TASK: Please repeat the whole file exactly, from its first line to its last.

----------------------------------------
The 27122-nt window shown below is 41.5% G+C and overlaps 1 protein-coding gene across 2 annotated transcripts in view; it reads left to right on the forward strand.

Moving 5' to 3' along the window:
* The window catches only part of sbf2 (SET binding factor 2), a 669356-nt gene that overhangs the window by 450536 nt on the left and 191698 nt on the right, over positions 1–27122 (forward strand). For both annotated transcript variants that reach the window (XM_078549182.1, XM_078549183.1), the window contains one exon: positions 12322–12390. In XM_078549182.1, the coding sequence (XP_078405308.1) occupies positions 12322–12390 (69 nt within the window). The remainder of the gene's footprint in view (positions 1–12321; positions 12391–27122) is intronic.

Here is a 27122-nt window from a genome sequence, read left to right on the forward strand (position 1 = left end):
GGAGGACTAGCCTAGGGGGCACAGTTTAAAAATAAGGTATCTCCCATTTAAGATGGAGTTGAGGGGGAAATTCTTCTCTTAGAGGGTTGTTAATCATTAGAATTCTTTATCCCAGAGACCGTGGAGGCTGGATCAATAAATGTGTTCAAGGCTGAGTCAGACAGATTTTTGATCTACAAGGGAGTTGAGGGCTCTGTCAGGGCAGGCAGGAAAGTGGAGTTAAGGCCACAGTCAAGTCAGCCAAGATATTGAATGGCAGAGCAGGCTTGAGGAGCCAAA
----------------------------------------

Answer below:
The 27122-nt window shown below is 41.5% G+C and overlaps 1 protein-coding gene across 2 annotated transcripts in view; it reads left to right on the forward strand.

Moving 5' to 3' along the window:
* The window catches only part of sbf2 (SET binding factor 2), a 669356-nt gene that overhangs the window by 450536 nt on the left and 191698 nt on the right, over positions 1–27122 (forward strand). For both annotated transcript variants that reach the window (XM_078549182.1, XM_078549183.1), the window contains one exon: positions 12322–12390. In XM_078549182.1, the coding sequence (XP_078405308.1) occupies positions 12322–12390 (69 nt within the window). The remainder of the gene's footprint in view (positions 1–12321; positions 12391–27122) is intronic.

Here is a 27122-nt window from a genome sequence, read left to right on the forward strand (position 1 = left end):
GGAGGACTAGCCTAGGGGGCACAGTTTAAAAATAAGGTATCTCCCATTTAAGATGGAGTTGAGGGGGAAATTCTTCTCTTAGAGGGTTGTTAATCATTAGAATTCTTTATCCCAGAGACCGTGGAGGCTGGATCAATAAATGTGTTCAAGGCTGAGTCAGACAGATTTTTGATCTACAAGGGAGTTGAGGGCTCTGTCAGGGCAGGCAGGAAAGTGGAGTTAAGGCCACAGTCAAGTCAGCCAAGATATTGAATGGCAGAGCAGGCTTGAGGAGCCAAA